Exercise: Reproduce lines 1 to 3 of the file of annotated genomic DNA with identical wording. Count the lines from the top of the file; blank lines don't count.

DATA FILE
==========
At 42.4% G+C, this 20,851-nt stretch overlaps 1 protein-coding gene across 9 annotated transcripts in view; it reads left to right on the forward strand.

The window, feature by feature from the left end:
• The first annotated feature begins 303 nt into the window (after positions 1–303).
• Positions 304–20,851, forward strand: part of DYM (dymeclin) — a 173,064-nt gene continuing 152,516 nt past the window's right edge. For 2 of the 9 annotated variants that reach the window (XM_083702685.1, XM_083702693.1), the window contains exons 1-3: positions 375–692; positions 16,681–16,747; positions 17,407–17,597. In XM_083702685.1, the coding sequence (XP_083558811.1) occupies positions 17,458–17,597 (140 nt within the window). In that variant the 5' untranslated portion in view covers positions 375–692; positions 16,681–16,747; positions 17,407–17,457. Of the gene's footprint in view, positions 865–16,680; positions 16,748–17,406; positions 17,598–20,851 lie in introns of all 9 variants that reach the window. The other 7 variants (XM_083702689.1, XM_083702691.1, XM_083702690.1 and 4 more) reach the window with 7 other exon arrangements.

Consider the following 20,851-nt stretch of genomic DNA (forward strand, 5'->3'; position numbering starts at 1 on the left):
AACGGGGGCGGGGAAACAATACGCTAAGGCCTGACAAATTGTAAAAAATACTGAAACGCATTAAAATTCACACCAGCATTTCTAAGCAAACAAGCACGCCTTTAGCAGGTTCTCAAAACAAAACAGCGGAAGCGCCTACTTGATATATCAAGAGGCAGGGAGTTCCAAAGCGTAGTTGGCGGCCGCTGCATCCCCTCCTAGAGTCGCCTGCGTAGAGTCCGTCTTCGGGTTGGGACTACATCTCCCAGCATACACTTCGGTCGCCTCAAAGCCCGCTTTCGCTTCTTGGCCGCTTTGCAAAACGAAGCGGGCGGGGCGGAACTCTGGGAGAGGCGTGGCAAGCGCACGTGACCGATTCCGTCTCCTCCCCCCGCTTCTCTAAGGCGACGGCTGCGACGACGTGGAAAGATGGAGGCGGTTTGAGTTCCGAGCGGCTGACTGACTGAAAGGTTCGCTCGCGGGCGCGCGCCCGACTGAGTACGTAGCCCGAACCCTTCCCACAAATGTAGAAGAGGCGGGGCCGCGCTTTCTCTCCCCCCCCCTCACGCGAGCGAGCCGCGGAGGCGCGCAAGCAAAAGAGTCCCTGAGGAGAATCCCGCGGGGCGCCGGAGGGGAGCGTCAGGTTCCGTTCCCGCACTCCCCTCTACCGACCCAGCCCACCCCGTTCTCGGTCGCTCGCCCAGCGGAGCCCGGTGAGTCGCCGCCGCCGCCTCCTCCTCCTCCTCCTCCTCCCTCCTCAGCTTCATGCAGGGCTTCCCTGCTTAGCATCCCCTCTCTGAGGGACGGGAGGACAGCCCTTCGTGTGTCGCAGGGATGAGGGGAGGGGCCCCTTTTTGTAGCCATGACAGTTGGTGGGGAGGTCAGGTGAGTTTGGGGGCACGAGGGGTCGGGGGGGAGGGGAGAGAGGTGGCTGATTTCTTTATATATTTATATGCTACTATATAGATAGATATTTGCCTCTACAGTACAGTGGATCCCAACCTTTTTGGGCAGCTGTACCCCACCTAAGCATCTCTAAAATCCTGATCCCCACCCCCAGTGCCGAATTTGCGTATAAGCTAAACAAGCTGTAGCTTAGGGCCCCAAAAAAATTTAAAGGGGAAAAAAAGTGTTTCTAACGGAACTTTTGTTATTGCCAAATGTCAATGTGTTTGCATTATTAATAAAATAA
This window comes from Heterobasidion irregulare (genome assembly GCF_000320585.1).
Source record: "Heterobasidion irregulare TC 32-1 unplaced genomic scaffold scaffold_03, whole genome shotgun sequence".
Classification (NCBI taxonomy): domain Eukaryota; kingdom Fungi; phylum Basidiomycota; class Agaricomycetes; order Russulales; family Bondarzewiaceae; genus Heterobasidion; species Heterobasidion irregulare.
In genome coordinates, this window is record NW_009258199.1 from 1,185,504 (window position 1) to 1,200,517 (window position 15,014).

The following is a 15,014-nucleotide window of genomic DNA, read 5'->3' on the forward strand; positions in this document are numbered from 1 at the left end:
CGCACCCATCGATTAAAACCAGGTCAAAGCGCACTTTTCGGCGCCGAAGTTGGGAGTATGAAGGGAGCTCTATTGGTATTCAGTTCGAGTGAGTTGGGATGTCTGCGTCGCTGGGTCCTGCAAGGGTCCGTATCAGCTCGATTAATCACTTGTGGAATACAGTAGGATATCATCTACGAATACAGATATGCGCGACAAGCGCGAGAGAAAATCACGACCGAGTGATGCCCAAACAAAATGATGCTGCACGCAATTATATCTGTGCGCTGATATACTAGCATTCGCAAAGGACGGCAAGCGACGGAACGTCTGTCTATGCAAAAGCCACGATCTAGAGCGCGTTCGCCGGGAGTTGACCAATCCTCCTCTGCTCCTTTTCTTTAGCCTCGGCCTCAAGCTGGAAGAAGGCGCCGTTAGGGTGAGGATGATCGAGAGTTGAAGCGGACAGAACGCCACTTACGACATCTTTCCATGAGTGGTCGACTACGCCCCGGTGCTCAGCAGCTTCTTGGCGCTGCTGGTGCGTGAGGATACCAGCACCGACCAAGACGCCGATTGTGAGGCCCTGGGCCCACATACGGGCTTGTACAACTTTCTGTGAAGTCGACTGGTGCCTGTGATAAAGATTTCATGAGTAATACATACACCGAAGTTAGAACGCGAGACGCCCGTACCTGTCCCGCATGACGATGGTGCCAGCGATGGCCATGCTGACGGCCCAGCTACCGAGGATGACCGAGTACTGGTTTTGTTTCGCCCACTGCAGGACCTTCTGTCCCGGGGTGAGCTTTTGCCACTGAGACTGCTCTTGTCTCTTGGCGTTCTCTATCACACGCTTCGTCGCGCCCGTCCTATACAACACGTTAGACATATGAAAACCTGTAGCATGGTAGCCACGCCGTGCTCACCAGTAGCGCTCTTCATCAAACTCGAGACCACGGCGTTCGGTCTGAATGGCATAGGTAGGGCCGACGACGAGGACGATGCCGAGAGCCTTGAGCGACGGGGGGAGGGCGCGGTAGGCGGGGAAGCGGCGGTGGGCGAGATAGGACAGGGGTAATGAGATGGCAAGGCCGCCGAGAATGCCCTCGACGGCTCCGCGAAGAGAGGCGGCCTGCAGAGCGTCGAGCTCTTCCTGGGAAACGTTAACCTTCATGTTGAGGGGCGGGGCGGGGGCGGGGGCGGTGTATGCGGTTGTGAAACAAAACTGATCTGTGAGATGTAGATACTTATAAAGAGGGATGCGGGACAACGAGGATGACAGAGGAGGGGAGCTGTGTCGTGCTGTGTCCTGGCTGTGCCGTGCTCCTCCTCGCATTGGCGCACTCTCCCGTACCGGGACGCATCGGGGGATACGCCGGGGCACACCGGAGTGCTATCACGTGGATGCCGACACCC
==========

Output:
At 42.4% G+C, this 20,851-nt stretch overlaps 1 protein-coding gene across 9 annotated transcripts in view; it reads left to right on the forward strand.

The window, feature by feature from the left end:
• The first annotated feature begins 303 nt into the window (after positions 1–303).